Despite the overall challenging conditions, in 2016 the turboprop segment managed to hold its own. A clear sign of the coming years that already appear economically rosy for aircraft manufacturers in this segment, thanks to the adoption on March 22 by EASA of new regulation authorizing commercial air transportation at night or in IMC using single engine turboprop airplanes. This new legislation, in the works for over twenty years, is expected to shake up the market in the coming years. Pilatus, set to be one of the big winners in the market, was one of the few that did not suffer in 2016. Far from it. The aircraft manufacturer announced 30% growth in sales and delivered 91 PC-12NG during the year. Whereas Daher, which just announced its TBM 910, a version of the 900 with upgraded avionics, delivered 54 aircraft in 2016 and still counts on taking a share of this segment in 2017. Beechcraft however saw a slight drop in its deliveries especially for the King Air 350 family. The manufacturer which was acquired by the Textron group in 2015 may add the future SETP single-engine to its family after being officially unveiled at the 2016 EBACE. The aircraft, which is expected to take its first flight in 2018 and which is slated as the direct competitor of Pilatus’ PC-12NG can transport up 8 passengers over a distance of 1,600 nm or 2,963 km. This new aircraft is setting the stage for the future battle to be waged by aircraft manufacturers in this segment on the European market.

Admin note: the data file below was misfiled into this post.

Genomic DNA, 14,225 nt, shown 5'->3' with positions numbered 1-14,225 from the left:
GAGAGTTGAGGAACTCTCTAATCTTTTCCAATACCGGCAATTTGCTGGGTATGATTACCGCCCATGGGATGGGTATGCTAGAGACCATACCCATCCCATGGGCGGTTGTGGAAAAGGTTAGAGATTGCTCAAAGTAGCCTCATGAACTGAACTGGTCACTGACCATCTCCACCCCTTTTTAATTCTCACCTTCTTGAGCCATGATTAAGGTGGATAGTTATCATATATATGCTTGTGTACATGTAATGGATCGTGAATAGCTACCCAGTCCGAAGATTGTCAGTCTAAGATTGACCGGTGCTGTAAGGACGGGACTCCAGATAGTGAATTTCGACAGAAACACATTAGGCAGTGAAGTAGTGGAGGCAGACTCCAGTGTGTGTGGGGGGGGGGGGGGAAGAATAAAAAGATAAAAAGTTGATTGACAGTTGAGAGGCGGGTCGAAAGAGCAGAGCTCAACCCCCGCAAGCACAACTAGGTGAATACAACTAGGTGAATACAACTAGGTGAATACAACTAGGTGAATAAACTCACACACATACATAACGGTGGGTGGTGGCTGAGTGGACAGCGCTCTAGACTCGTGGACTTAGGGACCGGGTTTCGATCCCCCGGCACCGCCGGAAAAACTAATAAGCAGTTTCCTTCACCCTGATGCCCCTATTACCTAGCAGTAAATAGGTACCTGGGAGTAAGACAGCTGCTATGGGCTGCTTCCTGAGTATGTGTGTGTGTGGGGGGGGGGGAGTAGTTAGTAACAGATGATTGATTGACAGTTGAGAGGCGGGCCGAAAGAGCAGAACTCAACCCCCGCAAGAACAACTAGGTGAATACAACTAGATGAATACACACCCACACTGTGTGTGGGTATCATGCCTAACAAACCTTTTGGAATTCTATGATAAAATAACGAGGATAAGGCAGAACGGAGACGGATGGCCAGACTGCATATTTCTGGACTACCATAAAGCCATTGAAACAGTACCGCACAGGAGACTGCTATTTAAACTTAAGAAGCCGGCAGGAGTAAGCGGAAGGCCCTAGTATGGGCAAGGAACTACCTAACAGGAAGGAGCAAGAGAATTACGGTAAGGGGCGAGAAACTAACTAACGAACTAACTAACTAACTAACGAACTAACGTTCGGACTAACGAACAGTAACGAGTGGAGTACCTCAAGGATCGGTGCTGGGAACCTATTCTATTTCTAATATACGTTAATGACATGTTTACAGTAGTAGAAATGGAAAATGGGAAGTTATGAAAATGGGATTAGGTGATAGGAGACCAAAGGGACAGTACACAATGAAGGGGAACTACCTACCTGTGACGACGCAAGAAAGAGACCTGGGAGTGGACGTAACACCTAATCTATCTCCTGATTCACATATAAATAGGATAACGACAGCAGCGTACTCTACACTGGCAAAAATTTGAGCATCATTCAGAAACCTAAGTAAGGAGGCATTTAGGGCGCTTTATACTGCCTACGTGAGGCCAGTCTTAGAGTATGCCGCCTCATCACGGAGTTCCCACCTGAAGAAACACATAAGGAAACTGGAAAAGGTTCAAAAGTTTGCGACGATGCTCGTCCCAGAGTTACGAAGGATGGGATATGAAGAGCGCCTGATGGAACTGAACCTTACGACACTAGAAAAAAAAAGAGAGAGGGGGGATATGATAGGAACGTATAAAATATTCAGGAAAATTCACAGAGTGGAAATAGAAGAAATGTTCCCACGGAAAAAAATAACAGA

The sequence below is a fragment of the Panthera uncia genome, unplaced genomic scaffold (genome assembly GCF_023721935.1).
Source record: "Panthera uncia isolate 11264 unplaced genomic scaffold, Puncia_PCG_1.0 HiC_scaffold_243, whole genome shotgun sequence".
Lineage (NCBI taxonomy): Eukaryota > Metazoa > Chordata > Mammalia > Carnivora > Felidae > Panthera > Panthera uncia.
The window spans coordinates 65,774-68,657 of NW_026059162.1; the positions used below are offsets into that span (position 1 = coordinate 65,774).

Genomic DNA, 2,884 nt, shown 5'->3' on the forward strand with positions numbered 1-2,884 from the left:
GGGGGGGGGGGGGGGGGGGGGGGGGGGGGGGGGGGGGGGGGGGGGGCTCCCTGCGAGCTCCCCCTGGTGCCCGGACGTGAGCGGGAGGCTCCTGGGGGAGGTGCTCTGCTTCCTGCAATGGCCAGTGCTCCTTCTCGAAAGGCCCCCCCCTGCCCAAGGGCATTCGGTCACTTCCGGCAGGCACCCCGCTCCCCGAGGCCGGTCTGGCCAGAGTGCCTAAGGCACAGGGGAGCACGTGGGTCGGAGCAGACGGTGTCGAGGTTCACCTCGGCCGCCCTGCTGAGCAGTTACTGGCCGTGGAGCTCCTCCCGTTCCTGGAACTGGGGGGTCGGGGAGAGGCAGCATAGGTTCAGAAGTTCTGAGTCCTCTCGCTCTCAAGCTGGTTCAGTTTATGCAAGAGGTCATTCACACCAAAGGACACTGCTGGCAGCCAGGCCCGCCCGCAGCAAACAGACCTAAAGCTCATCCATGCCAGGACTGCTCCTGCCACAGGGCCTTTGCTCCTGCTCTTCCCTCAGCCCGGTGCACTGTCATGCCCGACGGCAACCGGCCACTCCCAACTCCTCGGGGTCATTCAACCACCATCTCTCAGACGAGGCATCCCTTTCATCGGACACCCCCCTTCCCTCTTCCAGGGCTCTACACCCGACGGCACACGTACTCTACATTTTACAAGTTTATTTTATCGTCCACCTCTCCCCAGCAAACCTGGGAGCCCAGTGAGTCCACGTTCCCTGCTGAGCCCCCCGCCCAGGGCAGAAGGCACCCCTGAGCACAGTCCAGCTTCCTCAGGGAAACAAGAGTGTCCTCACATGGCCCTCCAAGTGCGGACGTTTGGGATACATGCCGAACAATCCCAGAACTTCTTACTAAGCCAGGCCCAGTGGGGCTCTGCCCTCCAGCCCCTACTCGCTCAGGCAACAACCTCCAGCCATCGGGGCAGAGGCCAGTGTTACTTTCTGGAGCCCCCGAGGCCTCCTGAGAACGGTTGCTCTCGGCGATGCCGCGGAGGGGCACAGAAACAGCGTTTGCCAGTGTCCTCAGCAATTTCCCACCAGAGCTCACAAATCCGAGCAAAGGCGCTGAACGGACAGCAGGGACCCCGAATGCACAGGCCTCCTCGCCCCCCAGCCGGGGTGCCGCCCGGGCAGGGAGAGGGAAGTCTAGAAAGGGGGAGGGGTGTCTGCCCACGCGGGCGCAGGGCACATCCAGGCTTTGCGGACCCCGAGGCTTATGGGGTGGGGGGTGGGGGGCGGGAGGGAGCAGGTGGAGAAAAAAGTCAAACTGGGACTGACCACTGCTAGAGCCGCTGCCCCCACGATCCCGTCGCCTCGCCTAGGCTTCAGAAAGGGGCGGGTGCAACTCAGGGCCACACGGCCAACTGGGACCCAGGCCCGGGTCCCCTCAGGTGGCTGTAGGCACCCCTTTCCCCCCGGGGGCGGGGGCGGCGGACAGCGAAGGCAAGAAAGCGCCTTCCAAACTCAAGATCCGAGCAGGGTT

With a robust single-engine market, the pre-owned market for this segment provides certain models with relative stability in terms of prices such as Pilatus’ PC-12NG that only reported a 2.2% price decrease in 2016. Despite this exception, lower deliveries between 2015 and 2016 in the jet segment highlighted the challenges facing aircraft manufacturers to position their new aircraft in light of the pre-owned market that is still over abundant. After rebounding in 2015, the market continued to rise in 2016. According to JetNet, transactions on the global pre-owned market fell 7.3% compared with 2015. In 2016, 2,442 jets were sold by their owners versus 2,635 in 2015. Despite fewer transactions, JetNet indicated that the average sales time was down from last year.